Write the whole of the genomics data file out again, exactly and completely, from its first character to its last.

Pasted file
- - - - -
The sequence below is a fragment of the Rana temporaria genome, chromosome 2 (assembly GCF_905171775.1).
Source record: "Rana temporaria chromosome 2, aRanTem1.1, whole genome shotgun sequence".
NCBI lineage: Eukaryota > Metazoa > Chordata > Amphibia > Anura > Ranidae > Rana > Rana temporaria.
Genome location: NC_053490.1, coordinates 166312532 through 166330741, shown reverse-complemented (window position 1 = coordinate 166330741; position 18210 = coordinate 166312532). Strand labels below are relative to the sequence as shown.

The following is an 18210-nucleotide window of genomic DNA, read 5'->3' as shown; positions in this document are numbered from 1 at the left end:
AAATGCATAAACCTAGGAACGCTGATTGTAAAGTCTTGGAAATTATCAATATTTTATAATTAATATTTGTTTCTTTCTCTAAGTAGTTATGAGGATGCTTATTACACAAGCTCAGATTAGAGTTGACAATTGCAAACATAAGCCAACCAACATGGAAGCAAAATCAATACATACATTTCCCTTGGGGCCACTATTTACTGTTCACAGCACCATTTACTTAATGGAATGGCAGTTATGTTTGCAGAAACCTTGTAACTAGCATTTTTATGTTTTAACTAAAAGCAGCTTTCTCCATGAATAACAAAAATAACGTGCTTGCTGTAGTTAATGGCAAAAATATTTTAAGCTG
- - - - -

The sequence below is a fragment of the Rana temporaria genome, chromosome 2 (assembly GCF_905171775.1).
Source record: "Rana temporaria chromosome 2, aRanTem1.1, whole genome shotgun sequence".
NCBI lineage: Eukaryota > Metazoa > Chordata > Amphibia > Anura > Ranidae > Rana > Rana temporaria.
Genome location: NC_053490.1, coordinates 166312532 through 166330741, shown reverse-complemented (window position 1 = coordinate 166330741; position 18210 = coordinate 166312532). Strand labels below are relative to the sequence as shown.

The following is an 18210-nucleotide window of genomic DNA, read 5'->3' as shown; positions in this document are numbered from 1 at the left end:
AAATGCATAAACCTAGGAACGCTGATTGTAAAGTCTTGGAAATTATCAATATTTTATAATTAATATTTGTTTCTTTCTCTAAGTAGTTATGAGGATGCTTATTACACAAGCTCAGATTAGAGTTGACAATTGCAAACATAAGCCAACCAACATGGAAGCAAAATCAATACATACATTTCCCTTGGGGCCACTATTTACTGTTCACAGCACCATTTACTTAATGGAATGGCAGTTATGTTTGCAGAAACCTTGTAACTAGCATTTTTATGTTTTAACTAAAAGCAGCTTTCTCCATGAATAACAAAAATAACGTGCTTGCTGTAGTTAATGGCAAAAATATTTTAAGCTG